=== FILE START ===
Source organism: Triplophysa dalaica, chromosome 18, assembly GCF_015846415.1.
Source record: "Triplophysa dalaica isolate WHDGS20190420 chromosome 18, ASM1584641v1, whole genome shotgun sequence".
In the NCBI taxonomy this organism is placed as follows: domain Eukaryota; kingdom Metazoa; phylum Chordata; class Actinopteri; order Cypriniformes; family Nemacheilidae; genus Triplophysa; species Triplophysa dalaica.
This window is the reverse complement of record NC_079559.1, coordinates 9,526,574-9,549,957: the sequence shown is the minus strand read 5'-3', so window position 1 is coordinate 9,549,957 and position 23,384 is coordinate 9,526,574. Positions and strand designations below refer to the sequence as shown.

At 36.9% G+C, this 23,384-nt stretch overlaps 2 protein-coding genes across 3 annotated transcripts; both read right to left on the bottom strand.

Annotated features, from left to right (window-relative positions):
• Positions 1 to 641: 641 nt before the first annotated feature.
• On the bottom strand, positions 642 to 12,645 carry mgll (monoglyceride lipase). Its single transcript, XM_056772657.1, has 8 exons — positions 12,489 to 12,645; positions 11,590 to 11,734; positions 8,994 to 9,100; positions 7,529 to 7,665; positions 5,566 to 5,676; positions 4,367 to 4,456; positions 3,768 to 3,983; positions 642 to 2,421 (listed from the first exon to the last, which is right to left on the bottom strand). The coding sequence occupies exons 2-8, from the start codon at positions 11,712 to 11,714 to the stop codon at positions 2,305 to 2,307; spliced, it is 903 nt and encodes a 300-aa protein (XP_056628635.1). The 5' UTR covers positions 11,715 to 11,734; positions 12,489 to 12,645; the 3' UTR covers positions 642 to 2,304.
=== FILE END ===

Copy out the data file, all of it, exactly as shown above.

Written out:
Source organism: Triplophysa dalaica, chromosome 18, assembly GCF_015846415.1.
Source record: "Triplophysa dalaica isolate WHDGS20190420 chromosome 18, ASM1584641v1, whole genome shotgun sequence".
In the NCBI taxonomy this organism is placed as follows: domain Eukaryota; kingdom Metazoa; phylum Chordata; class Actinopteri; order Cypriniformes; family Nemacheilidae; genus Triplophysa; species Triplophysa dalaica.
This window is the reverse complement of record NC_079559.1, coordinates 9,526,574-9,549,957: the sequence shown is the minus strand read 5'-3', so window position 1 is coordinate 9,549,957 and position 23,384 is coordinate 9,526,574. Positions and strand designations below refer to the sequence as shown.

At 36.9% G+C, this 23,384-nt stretch overlaps 2 protein-coding genes across 3 annotated transcripts; both read right to left on the bottom strand.

Annotated features, from left to right (window-relative positions):
• Positions 1 to 641: 641 nt before the first annotated feature.
• On the bottom strand, positions 642 to 12,645 carry mgll (monoglyceride lipase). Its single transcript, XM_056772657.1, has 8 exons — positions 12,489 to 12,645; positions 11,590 to 11,734; positions 8,994 to 9,100; positions 7,529 to 7,665; positions 5,566 to 5,676; positions 4,367 to 4,456; positions 3,768 to 3,983; positions 642 to 2,421 (listed from the first exon to the last, which is right to left on the bottom strand). The coding sequence occupies exons 2-8, from the start codon at positions 11,712 to 11,714 to the stop codon at positions 2,305 to 2,307; spliced, it is 903 nt and encodes a 300-aa protein (XP_056628635.1). The 5' UTR covers positions 11,715 to 11,734; positions 12,489 to 12,645; the 3' UTR covers positions 642 to 2,304.